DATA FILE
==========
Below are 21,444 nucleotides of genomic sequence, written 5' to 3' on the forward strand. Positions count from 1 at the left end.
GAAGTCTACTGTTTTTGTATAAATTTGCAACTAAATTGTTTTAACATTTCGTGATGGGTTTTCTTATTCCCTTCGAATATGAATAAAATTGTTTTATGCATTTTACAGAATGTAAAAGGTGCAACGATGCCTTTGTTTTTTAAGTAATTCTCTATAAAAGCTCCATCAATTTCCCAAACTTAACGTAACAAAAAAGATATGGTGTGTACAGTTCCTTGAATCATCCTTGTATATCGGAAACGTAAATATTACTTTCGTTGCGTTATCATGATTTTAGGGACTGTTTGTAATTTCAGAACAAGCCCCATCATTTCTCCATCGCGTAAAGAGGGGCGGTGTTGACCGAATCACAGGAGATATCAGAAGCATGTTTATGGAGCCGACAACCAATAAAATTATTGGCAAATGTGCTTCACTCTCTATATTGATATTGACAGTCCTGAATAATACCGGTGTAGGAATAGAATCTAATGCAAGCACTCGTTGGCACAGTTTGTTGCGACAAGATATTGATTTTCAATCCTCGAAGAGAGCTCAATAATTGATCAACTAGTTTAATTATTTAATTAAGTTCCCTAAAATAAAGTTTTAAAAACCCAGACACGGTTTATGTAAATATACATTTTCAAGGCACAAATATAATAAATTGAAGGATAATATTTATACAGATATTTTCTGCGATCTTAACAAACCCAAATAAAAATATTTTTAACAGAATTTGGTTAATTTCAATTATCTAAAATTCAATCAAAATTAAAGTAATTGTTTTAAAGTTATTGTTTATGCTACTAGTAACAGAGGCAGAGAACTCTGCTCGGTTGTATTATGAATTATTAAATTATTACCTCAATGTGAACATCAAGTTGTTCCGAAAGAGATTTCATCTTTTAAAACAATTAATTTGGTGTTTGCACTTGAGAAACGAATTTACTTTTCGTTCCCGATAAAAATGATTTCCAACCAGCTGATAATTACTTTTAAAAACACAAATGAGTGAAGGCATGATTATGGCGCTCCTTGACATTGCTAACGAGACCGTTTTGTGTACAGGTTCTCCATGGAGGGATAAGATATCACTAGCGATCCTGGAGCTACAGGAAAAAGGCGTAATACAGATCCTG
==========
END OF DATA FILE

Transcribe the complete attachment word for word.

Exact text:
Below are 21,444 nucleotides of genomic sequence, written 5' to 3' on the forward strand. Positions count from 1 at the left end.
GAAGTCTACTGTTTTTGTATAAATTTGCAACTAAATTGTTTTAACATTTCGTGATGGGTTTTCTTATTCCCTTCGAATATGAATAAAATTGTTTTATGCATTTTACAGAATGTAAAAGGTGCAACGATGCCTTTGTTTTTTAAGTAATTCTCTATAAAAGCTCCATCAATTTCCCAAACTTAACGTAACAAAAAAGATATGGTGTGTACAGTTCCTTGAATCATCCTTGTATATCGGAAACGTAAATATTACTTTCGTTGCGTTATCATGATTTTAGGGACTGTTTGTAATTTCAGAACAAGCCCCATCATTTCTCCATCGCGTAAAGAGGGGCGGTGTTGACCGAATCACAGGAGATATCAGAAGCATGTTTATGGAGCCGACAACCAATAAAATTATTGGCAAATGTGCTTCACTCTCTATATTGATATTGACAGTCCTGAATAATACCGGTGTAGGAATAGAATCTAATGCAAGCACTCGTTGGCACAGTTTGTTGCGACAAGATATTGATTTTCAATCCTCGAAGAGAGCTCAATAATTGATCAACTAGTTTAATTATTTAATTAAGTTCCCTAAAATAAAGTTTTAAAAACCCAGACACGGTTTATGTAAATATACATTTTCAAGGCACAAATATAATAAATTGAAGGATAATATTTATACAGATATTTTCTGCGATCTTAACAAACCCAAATAAAAATATTTTTAACAGAATTTGGTTAATTTCAATTATCTAAAATTCAATCAAAATTAAAGTAATTGTTTTAAAGTTATTGTTTATGCTACTAGTAACAGAGGCAGAGAACTCTGCTCGGTTGTATTATGAATTATTAAATTATTACCTCAATGTGAACATCAAGTTGTTCCGAAAGAGATTTCATCTTTTAAAACAATTAATTTGGTGTTTGCACTTGAGAAACGAATTTACTTTTCGTTCCCGATAAAAATGATTTCCAACCAGCTGATAATTACTTTTAAAAACACAAATGAGTGAAGGCATGATTATGGCGCTCCTTGACATTGCTAACGAGACCGTTTTGTGTACAGGTTCTCCATGGAGGGATAAGATATCACTAGCGATCCTGGAGCTACAGGAAAAAGGCGTAATACAGATCCTG